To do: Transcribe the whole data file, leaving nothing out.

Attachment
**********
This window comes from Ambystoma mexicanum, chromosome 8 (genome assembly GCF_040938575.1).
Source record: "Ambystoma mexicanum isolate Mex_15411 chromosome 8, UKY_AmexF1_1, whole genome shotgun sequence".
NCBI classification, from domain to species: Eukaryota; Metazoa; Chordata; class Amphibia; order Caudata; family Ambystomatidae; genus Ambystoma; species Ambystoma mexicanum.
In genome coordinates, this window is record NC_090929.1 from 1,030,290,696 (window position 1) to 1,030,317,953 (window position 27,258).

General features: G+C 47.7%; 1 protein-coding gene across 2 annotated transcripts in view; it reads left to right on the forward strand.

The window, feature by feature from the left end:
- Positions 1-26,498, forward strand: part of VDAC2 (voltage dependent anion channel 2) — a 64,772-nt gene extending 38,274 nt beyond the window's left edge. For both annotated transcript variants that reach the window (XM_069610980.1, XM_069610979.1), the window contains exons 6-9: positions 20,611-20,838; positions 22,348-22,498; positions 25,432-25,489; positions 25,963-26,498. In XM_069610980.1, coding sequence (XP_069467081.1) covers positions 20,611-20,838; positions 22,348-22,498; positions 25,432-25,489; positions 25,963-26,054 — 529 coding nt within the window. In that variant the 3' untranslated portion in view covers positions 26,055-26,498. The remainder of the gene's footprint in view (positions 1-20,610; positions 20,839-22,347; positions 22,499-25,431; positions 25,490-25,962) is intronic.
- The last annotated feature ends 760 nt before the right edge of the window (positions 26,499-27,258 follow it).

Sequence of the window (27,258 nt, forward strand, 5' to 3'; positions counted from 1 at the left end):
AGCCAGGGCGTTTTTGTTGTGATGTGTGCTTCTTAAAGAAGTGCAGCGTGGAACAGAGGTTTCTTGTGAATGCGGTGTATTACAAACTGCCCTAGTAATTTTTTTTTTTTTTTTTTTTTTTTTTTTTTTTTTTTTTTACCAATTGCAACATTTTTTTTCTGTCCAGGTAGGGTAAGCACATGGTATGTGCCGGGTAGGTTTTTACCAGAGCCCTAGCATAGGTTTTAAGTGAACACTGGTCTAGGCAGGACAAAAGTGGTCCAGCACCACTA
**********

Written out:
This window comes from Ambystoma mexicanum, chromosome 8 (genome assembly GCF_040938575.1).
Source record: "Ambystoma mexicanum isolate Mex_15411 chromosome 8, UKY_AmexF1_1, whole genome shotgun sequence".
NCBI classification, from domain to species: Eukaryota; Metazoa; Chordata; class Amphibia; order Caudata; family Ambystomatidae; genus Ambystoma; species Ambystoma mexicanum.
In genome coordinates, this window is record NC_090929.1 from 1,030,290,696 (window position 1) to 1,030,317,953 (window position 27,258).

General features: G+C 47.7%; 1 protein-coding gene across 2 annotated transcripts in view; it reads left to right on the forward strand.

The window, feature by feature from the left end:
- Positions 1-26,498, forward strand: part of VDAC2 (voltage dependent anion channel 2) — a 64,772-nt gene extending 38,274 nt beyond the window's left edge. For both annotated transcript variants that reach the window (XM_069610980.1, XM_069610979.1), the window contains exons 6-9: positions 20,611-20,838; positions 22,348-22,498; positions 25,432-25,489; positions 25,963-26,498. In XM_069610980.1, coding sequence (XP_069467081.1) covers positions 20,611-20,838; positions 22,348-22,498; positions 25,432-25,489; positions 25,963-26,054 — 529 coding nt within the window. In that variant the 3' untranslated portion in view covers positions 26,055-26,498. The remainder of the gene's footprint in view (positions 1-20,610; positions 20,839-22,347; positions 22,499-25,431; positions 25,490-25,962) is intronic.
- The last annotated feature ends 760 nt before the right edge of the window (positions 26,499-27,258 follow it).

Sequence of the window (27,258 nt, forward strand, 5' to 3'; positions counted from 1 at the left end):
AGCCAGGGCGTTTTTGTTGTGATGTGTGCTTCTTAAAGAAGTGCAGCGTGGAACAGAGGTTTCTTGTGAATGCGGTGTATTACAAACTGCCCTAGTAATTTTTTTTTTTTTTTTTTTTTTTTTTTTTTTTTTTTTTTACCAATTGCAACATTTTTTTTCTGTCCAGGTAGGGTAAGCACATGGTATGTGCCGGGTAGGTTTTTACCAGAGCCCTAGCATAGGTTTTAAGTGAACACTGGTCTAGGCAGGACAAAAGTGGTCCAGCACCACTA